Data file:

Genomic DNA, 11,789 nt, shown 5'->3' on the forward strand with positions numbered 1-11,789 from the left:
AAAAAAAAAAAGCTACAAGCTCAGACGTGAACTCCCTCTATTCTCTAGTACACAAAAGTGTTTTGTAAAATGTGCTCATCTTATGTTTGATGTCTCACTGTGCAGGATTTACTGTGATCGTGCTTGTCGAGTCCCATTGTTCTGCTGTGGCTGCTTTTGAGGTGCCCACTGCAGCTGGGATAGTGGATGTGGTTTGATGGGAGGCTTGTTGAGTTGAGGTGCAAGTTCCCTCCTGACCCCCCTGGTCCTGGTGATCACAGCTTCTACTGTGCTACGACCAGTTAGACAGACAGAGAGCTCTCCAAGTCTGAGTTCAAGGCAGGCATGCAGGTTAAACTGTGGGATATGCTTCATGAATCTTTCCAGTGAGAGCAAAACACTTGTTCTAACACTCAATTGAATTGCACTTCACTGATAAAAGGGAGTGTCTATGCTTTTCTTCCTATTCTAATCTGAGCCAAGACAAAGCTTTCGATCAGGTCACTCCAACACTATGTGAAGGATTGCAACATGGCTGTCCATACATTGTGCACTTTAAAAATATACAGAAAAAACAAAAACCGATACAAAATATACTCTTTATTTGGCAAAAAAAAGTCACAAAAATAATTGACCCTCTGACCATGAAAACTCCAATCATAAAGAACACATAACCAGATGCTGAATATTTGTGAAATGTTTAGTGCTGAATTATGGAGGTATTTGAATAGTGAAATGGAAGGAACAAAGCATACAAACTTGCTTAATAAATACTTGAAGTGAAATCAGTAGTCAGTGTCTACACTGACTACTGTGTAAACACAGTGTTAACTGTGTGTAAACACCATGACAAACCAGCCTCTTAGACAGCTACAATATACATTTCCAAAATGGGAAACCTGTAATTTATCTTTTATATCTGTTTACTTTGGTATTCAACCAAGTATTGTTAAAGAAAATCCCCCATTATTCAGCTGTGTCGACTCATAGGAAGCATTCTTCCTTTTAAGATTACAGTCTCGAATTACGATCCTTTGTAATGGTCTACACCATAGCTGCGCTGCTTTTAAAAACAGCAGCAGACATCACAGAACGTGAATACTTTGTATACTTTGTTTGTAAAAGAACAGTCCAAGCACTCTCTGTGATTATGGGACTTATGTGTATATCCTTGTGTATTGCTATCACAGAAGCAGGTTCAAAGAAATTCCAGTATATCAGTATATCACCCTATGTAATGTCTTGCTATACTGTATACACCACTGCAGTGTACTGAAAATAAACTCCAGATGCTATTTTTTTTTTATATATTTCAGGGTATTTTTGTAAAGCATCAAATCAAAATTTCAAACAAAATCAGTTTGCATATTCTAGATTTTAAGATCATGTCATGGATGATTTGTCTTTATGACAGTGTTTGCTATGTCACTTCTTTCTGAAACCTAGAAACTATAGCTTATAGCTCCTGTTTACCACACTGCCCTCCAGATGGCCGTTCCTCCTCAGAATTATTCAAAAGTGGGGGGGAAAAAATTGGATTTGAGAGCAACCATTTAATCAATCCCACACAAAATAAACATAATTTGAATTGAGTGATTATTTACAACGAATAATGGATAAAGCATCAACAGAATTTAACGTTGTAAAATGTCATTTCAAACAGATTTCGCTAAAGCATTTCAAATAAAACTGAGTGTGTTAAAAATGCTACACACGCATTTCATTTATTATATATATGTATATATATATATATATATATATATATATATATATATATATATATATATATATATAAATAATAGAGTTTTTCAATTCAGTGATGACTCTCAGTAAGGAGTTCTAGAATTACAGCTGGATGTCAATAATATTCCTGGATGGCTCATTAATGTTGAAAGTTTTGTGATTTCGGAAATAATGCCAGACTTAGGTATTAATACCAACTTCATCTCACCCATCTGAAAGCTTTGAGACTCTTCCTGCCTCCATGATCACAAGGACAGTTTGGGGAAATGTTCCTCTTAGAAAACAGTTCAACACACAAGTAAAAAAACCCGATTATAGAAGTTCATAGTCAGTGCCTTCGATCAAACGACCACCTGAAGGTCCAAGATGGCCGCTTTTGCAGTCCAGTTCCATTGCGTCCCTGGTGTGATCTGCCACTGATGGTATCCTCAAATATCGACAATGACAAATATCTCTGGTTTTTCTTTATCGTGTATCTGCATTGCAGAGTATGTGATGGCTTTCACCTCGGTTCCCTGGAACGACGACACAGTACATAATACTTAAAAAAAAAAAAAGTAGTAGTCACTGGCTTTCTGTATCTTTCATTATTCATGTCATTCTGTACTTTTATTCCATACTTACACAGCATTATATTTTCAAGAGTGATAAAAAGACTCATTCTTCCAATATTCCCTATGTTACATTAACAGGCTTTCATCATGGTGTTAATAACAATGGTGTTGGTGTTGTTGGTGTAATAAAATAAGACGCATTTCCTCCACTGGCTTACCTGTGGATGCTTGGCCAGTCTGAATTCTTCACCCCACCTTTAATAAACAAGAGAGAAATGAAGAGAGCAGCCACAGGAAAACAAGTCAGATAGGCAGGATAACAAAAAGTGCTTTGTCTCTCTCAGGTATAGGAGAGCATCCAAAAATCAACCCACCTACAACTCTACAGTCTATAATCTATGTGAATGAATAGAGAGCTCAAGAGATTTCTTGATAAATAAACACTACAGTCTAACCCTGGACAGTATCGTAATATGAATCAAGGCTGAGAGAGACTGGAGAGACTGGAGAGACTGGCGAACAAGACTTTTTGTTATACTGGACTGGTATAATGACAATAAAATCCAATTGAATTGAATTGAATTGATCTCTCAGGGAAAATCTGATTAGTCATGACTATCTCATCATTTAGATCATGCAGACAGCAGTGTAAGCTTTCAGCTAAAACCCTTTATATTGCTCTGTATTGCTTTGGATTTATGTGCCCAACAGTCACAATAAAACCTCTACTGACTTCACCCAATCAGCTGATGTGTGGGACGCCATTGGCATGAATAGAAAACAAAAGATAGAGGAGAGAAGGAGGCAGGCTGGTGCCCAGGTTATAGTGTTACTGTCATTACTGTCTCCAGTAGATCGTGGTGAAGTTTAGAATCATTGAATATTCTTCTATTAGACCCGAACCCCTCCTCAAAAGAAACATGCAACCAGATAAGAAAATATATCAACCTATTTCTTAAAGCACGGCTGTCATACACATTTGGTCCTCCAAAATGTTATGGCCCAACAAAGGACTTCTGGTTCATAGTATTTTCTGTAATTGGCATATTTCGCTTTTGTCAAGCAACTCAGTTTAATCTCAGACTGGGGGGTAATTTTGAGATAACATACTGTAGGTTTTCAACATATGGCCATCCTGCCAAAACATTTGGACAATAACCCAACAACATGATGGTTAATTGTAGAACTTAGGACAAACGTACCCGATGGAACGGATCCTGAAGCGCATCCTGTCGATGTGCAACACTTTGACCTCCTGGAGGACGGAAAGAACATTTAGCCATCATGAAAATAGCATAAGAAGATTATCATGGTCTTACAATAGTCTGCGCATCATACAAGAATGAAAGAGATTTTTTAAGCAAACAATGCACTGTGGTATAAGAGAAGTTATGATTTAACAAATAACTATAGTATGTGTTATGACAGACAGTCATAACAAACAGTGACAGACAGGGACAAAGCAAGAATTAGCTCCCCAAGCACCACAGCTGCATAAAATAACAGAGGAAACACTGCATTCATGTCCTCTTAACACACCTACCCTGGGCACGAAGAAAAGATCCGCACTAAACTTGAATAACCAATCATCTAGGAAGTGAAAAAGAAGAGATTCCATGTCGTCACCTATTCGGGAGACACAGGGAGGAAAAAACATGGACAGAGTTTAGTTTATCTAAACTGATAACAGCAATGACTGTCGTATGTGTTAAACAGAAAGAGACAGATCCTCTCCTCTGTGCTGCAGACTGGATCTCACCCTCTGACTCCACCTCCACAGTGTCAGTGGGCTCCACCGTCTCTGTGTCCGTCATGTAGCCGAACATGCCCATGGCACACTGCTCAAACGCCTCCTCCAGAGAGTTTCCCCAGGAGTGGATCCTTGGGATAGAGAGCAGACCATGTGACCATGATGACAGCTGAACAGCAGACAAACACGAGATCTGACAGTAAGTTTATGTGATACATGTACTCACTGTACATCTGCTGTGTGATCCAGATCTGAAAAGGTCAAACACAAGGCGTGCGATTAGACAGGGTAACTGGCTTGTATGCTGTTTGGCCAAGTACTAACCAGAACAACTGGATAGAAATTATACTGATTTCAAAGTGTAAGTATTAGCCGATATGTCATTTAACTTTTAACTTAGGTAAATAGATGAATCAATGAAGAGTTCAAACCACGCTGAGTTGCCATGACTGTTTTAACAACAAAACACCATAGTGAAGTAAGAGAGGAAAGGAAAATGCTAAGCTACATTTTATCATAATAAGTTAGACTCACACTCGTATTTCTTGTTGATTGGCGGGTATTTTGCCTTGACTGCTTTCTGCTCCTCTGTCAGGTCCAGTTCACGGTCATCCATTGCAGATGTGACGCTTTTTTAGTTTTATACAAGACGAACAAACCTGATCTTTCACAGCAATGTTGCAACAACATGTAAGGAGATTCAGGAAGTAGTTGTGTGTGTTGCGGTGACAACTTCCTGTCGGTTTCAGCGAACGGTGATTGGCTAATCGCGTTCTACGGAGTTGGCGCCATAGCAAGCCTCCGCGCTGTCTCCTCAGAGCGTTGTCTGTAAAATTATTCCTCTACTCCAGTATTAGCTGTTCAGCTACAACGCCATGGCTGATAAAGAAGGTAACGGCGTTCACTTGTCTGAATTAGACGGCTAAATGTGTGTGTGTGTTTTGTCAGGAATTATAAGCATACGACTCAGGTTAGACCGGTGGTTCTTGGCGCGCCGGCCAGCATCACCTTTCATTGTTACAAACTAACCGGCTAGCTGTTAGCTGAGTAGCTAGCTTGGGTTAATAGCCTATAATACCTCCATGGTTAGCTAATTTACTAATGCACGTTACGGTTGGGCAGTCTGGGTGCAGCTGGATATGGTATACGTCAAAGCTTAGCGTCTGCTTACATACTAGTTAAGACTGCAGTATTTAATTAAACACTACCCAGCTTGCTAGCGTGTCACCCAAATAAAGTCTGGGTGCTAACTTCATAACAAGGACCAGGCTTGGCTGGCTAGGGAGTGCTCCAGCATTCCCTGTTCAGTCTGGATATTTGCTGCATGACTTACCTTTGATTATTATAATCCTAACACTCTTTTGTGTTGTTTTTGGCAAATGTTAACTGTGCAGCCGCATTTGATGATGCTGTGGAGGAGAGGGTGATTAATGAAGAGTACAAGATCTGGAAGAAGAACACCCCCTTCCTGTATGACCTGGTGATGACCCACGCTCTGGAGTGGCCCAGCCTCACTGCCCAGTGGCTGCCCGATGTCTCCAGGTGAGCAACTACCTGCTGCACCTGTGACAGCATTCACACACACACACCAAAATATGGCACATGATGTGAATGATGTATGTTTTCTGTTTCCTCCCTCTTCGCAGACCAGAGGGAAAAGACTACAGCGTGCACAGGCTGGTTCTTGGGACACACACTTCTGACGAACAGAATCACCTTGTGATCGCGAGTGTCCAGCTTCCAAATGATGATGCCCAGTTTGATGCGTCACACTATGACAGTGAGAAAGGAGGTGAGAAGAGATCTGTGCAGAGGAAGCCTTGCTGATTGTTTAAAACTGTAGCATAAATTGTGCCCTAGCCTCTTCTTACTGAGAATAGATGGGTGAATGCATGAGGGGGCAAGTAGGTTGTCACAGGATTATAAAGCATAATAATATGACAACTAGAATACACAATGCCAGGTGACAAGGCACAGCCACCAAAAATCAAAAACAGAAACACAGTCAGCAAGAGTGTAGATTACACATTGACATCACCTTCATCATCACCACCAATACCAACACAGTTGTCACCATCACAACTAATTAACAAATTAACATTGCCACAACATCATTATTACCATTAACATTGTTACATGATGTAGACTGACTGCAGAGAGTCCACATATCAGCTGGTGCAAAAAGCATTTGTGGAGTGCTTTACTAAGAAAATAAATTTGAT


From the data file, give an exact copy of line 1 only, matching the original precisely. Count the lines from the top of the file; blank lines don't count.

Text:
Genomic DNA, 11,789 nt, shown 5'->3' on the forward strand with positions numbered 1-11,789 from the left: